Arts & Entertainment and Manufacturing

Circus Freak Music introduces guitar pedals to West Michigan

July 12, 2013
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Circus Freak Music introduces guitar pedals to West Michigan
The Circus Freak team discovered germanium transistors, which haven’t been in mass production for decades, when they discovered a picker in the Ukraine who had access to Soviet-era military depot stock. Courtesy Circus Freak

The Bearded Lady, The Lion Tamer, The Tattooed Lady and The Pickled Punk are no longer just sideshow acts. They’re rising brands for a Grand Rapids-based guitar and keyboard effects pedal manufacturer.

Circus Freak Music, 4633 Patterson Ave. SE, has been on a roll since it opened for business in 2012, launching its first series of processing pedals just in time for Christmas. The company, which has already won a gold national Addy Award for packaging and design, has now sold hundreds of its vintage pedals through 25 dealers located across the U.S.

“Our pedals are completely designed from scratch. With Hammond boxes, the reason most people buy them is because they can buy them composed,” said Morgan Moallemian, Circus Freak creative director.

“We came up with all our cases, the side caps and the knobs. Our knobs are designed out of the same stuff Legos are made out of.”

“We drove a truck over the boxes and they withstood it,” added CEO Shannon Near. “All of these pedals are made with vintage componentry. We want to build that trust factor with our customers so they can lean on our products.”

Circus Freak currently makes four pedals, which retail for $150-$180. Each is themed, featuring a sideshow or circus-related act connected to the sound of the pedal: The Bearded Lady is a fuzztone pedal; The Lion Tamer is a compression pedal, which “tames” the sound; The Pickled Punk is a distortion pedal; and The Tattooed Lady is an overdrive pedal, which can hit the amplifier hard or “tattoo” it.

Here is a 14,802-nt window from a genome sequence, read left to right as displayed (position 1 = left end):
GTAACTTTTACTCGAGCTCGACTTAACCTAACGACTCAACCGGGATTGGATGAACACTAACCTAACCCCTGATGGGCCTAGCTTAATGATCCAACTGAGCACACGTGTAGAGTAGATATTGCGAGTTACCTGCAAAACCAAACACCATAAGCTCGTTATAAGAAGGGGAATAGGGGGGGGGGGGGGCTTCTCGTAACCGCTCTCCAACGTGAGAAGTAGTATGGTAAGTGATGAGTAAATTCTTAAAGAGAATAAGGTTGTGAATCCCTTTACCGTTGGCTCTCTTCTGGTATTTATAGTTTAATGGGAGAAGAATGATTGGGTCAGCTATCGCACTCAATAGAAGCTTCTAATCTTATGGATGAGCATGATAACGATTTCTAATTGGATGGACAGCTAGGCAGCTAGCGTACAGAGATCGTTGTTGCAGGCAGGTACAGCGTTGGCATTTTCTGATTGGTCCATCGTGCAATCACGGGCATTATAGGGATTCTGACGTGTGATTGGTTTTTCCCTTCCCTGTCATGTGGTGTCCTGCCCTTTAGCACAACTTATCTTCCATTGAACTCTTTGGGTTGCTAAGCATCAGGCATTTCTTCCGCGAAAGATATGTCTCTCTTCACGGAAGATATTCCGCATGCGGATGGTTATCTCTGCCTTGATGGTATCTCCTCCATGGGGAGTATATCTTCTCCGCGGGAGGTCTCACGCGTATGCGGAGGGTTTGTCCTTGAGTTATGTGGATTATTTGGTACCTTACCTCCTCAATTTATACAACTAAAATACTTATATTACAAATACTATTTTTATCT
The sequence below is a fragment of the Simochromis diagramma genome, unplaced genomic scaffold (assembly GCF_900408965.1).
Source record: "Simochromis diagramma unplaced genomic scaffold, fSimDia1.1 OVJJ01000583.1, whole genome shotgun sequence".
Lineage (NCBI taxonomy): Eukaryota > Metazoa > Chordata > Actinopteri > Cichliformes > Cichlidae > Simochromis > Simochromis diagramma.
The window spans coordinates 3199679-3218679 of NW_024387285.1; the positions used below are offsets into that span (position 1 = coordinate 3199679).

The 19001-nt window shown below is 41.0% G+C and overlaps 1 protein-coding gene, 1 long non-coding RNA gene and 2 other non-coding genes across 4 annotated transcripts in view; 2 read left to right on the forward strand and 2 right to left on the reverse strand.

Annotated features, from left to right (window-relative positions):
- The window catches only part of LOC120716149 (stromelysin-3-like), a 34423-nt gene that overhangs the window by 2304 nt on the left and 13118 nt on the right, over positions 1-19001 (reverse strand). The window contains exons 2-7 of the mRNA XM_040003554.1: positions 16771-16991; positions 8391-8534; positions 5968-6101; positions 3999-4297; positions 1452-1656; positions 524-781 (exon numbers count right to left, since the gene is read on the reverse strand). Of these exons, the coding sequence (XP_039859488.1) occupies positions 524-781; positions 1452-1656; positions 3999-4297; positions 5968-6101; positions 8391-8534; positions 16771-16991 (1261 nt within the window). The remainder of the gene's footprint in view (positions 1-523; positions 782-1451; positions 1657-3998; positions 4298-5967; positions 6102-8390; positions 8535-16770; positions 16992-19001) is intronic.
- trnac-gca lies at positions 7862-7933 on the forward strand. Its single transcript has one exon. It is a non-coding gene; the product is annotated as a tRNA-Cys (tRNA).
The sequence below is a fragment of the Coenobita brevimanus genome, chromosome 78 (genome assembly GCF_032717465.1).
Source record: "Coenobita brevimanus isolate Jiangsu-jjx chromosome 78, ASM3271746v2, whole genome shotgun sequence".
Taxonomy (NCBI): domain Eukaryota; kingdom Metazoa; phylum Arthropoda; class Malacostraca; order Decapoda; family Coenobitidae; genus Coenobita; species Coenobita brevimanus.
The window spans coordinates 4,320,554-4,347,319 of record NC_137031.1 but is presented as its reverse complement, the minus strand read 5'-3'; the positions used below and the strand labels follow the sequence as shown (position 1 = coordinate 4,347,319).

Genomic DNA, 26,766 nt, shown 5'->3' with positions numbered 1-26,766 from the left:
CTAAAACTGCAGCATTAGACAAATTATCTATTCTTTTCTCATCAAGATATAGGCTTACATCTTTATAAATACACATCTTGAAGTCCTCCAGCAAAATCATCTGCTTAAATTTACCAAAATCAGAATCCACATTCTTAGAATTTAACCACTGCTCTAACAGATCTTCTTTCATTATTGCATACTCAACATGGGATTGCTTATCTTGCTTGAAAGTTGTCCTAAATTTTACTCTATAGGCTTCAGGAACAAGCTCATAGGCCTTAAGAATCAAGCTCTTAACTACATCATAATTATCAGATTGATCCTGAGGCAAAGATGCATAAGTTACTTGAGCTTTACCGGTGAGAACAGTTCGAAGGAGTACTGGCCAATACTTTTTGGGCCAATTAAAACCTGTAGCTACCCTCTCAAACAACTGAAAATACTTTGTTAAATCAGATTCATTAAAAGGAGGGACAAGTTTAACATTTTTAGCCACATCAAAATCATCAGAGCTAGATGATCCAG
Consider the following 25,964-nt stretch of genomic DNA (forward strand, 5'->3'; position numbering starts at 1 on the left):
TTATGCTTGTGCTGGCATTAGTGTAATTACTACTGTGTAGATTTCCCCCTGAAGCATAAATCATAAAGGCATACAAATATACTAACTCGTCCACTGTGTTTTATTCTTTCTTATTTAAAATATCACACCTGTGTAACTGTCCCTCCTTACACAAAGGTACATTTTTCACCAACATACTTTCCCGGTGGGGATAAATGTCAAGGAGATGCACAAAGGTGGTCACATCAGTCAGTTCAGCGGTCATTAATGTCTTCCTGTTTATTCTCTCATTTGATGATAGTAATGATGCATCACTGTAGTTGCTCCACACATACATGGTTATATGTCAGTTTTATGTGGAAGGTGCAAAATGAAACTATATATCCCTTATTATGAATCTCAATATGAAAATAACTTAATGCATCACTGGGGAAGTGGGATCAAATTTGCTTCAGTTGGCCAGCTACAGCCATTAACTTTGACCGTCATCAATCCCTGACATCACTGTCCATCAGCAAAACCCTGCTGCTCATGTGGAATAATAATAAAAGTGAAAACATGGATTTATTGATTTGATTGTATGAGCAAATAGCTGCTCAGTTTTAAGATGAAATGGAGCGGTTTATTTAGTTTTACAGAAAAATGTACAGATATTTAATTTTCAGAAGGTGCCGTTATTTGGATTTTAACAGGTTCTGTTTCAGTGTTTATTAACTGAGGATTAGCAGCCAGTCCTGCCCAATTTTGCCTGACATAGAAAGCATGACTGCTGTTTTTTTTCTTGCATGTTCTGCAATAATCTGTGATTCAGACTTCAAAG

This year, Circus Freak will introduce four more pedals: a Figi Mermaid chorus pedal, a Juggler delay pedal, a Strong Man clean boost pedal and a Human Cannon Ball pedal, which is a boost/delay combo pedal.

The grand finale of the intended nine pedal series will be a tremolo pedal named after the sideshow of all sideshows: the Three-Legged Man, a.k.a. Frank Lentini.

The sideshow theme is one the team feels a sense of responsibility toward, said Near, who revealed that one of the team’s creative web staff is a human blockhead and fire-eater. Circus Freak plans to host an event in October where local sideshows and musicians can perform together and try out the company’s merchandise.

“We actually reach out to the sideshow-performer community,” he said. “If you use a brand like ‘Circus Freak,’ you want to use it affectionately and sensitively, and you can gleam so much history and lore from these people.”

The idea for the product came through Near and Moallemian’s mutual love of music. They both play guitar in an informal band called British Racing Green, and realized the musical tools they wanted weren’t available.

“It was through that process that we said, ‘I wish I had this type of pedal on my board; I wish my guitar sounded like this,’” Near said.

“We started developing a guitar amplifier, which will be coming out (soon), and along the way of designing base amplifiers, we decided to introduce a line of effects pedals to go with it under the Circus Freak brand.”

The goal for the business, Near said, is to make hand-built, locally designed and produced pedals that are cost-available for all kinds of artists in any genre of music. To do this, Near and Moallemian sought advice from A.J. Dunning, a Lansing-born guitarist with The Cones who spent about 10 years playing with popular East Lansing band The Verve Pipe.

Dunning, now president of Circus Freak, liked the surface-mount construction of Near and Moallemian’s design and now uses his own product during shows.

Dunning especially liked the fact that Circus Freak uses germanium transistors in its pedals as opposed to silicon, which is more common. The Circus Freak team got its hands on germanium transistors, which haven’t been in mass production for decades, because they found a picker in the Ukraine who had access to Soviet-era military depot stock. They purchase them from his available cache.

“A lot of guitar players like germanium as opposed to silicon, which they eventually went to,” Dunning said. “Germanium has a little bit of sag to it. … It’s got a little more sponginess to the sound, where silicon has the tendency to be a little more harsh. It’s just a different sound.”

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